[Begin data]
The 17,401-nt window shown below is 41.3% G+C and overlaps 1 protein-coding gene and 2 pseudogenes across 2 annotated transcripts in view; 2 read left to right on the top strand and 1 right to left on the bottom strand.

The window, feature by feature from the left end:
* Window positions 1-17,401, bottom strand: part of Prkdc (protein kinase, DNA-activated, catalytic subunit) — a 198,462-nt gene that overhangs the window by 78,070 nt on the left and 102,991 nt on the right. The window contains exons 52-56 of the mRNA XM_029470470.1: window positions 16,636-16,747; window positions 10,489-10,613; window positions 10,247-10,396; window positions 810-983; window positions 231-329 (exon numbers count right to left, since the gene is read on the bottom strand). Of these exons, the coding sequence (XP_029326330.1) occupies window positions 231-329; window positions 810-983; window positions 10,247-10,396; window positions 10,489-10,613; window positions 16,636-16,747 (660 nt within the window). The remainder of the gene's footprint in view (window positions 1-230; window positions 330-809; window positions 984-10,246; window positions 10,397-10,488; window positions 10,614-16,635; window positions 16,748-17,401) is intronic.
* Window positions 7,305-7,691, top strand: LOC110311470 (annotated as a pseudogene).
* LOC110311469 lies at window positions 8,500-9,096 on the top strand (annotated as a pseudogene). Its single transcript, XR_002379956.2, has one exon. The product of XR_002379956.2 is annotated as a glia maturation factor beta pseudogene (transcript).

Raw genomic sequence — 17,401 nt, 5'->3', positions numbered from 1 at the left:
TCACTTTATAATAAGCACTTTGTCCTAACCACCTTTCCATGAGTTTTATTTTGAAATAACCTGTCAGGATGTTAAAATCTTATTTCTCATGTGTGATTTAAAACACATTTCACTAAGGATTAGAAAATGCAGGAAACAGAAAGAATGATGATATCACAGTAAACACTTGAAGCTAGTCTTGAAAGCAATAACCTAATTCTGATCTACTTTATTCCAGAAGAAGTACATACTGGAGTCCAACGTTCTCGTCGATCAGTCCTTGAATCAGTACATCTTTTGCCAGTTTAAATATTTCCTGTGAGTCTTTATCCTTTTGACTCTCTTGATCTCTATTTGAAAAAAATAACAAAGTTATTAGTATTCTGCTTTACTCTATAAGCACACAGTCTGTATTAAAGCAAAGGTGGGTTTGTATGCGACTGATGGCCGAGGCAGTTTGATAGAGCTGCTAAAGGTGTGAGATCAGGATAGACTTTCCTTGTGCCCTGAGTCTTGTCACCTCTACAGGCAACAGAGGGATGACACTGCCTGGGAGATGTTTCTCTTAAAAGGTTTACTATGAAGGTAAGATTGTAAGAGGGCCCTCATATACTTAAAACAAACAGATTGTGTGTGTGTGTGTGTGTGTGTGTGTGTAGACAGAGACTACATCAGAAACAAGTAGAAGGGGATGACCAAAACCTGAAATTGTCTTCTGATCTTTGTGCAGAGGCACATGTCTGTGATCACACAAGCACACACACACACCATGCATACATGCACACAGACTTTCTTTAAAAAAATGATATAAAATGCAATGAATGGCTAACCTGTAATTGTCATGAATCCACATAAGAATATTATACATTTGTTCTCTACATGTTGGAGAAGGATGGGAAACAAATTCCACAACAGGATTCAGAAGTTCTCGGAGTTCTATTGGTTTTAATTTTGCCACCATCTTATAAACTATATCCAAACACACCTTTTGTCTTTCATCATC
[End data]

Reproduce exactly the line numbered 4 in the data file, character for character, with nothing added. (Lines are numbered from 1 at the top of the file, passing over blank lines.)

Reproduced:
* Window positions 7,305-7,691, top strand: LOC110311470 (annotated as a pseudogene).